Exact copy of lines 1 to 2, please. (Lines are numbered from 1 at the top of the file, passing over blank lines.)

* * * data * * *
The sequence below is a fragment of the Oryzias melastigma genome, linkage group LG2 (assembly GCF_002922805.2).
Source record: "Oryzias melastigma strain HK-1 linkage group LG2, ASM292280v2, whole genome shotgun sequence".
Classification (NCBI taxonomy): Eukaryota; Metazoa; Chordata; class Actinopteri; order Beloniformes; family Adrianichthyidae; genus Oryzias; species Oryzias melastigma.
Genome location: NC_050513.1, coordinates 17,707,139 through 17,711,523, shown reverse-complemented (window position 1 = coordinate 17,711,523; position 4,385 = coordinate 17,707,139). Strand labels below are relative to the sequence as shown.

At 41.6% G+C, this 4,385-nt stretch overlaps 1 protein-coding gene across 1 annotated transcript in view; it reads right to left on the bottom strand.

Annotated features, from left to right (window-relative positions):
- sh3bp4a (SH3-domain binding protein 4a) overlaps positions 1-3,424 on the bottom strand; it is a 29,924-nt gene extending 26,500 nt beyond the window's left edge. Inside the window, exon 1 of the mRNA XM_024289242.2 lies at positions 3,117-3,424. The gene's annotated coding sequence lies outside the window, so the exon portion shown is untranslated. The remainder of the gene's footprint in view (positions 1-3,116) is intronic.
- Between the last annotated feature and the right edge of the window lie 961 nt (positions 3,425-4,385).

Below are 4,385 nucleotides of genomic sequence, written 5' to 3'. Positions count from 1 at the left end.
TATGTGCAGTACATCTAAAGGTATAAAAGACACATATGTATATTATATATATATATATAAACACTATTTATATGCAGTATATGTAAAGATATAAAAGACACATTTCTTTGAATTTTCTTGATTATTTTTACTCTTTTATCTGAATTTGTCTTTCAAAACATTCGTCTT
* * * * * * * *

The sequence below is a fragment of the Oryzias melastigma genome, linkage group LG2 (assembly GCF_002922805.2).
Source record: "Oryzias melastigma strain HK-1 linkage group LG2, ASM292280v2, whole genome shotgun sequence".